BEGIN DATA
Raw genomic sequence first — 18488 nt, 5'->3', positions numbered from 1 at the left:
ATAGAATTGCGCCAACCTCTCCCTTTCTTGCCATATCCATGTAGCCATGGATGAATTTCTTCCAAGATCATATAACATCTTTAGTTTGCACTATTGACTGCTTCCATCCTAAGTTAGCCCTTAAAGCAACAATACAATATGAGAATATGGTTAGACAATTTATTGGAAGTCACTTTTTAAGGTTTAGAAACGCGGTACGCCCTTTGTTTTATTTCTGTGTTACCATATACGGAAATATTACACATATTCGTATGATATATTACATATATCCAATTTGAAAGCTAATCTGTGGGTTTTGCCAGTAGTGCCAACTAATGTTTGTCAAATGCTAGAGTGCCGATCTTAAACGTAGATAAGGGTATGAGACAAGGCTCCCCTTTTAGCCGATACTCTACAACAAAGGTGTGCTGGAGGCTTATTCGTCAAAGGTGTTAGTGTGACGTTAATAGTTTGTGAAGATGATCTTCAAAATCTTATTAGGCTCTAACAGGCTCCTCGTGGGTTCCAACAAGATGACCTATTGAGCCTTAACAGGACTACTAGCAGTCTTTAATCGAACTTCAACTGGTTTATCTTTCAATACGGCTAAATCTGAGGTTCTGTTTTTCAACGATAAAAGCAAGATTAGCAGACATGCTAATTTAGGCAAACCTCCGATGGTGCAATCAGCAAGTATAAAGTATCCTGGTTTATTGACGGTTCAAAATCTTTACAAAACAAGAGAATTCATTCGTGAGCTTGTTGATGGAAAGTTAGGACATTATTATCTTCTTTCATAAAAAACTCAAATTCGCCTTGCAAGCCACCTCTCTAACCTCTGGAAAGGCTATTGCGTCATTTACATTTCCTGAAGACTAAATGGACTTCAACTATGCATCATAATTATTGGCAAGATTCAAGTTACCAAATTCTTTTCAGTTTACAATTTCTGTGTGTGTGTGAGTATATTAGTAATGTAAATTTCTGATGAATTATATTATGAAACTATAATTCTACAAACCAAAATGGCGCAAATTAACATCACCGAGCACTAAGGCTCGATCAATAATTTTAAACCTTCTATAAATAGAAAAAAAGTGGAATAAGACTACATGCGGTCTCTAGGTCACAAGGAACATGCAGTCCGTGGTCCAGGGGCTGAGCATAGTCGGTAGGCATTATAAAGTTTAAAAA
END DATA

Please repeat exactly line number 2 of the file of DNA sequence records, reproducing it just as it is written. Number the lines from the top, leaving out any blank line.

ATAGAATTGCGCCAACCTCTCCCTTTCTTGCCATATCCATGTAGCCATGGATGAATTTCTTCCAAGATCATATAACATCTTTAGTTTGCACTATTGACTGCTTCCATCCTAAGTTAGCCCTTAAAGCAACAATACAATATGAGAATATGGTTAGACAATTTATTGGAAGTCACTTTTTAAGGTTTAGAAACGCGGTACGCCCTTTGTTTTATTTCTGTGTTACCATATACGGAAATATTACACATATTCGTATGATATATTACATATATCCAATTTGAAAGCTAATCTGTGGGTTTTGCCAGTAGTGCCAACTAATGTTTGTCAAATGCTAGAGTGCCGATCTTAAACGTAGATAAGGGTATGAGACAAGGCTCCCCTTTTAGCCGATACTCTACAACAAAGGTGTGCTGGAGGCTTATTCGTCAAAGGTGTTAGTGTGACGTTAATAGTTTGTGAAGATGATCTTCAAAATCTTATTAGGCTCTAACAGGCTCCTCGTGGGTTCCAACAAGATGACCTATTGAGCCTTAACAGGACTACTAGCAGTCTTTAATCGAACTTCAACTGGTTTATCTTTCAATACGGCTAAATCTGAGGTTCTGTTTTTCAACGATAAAAGCAAGATTAGCAGACATGCTAATTTAGGCAAACCTCCGATGGTGCAATCAGCAAGTATAAAGTATCCTGGTTTATTGACGGTTCAAAATCTTTACAAAACAAGAGAATTCATTCGTGAGCTTGTTGATGGAAAGTTAGGACATTATTATCTTCTTTCATAAAAAACTCAAATTCGCCTTGCAAGCCACCTCTCTAACCTCTGGAAAGGCTATTGCGTCATTTACATTTCCTGAAGACTAAATGGACTTCAACTATGCATCATAATTATTGGCAAGATTCAAGTTACCAAATTCTTTTCAGTTTACAATTTCTGTGTGTGTGTGAGTATATTAGTAATGTAAATTTCTGATGAATTATATTATGAAACTATAATTCTACAAACCAAAATGGCGCAAATTAACATCACCGAGCACTAAGGCTCGATCAATAATTTTAAACCTTCTATAAATAGAAAAAAAGTGGAATAAGACTACATGCGGTCTCTAGGTCACAAGGAACATGCAGTCCGTGGTCCAGGGGCTGAGCATAGTCGGTAGGCATTATAAAGTTTAAAAA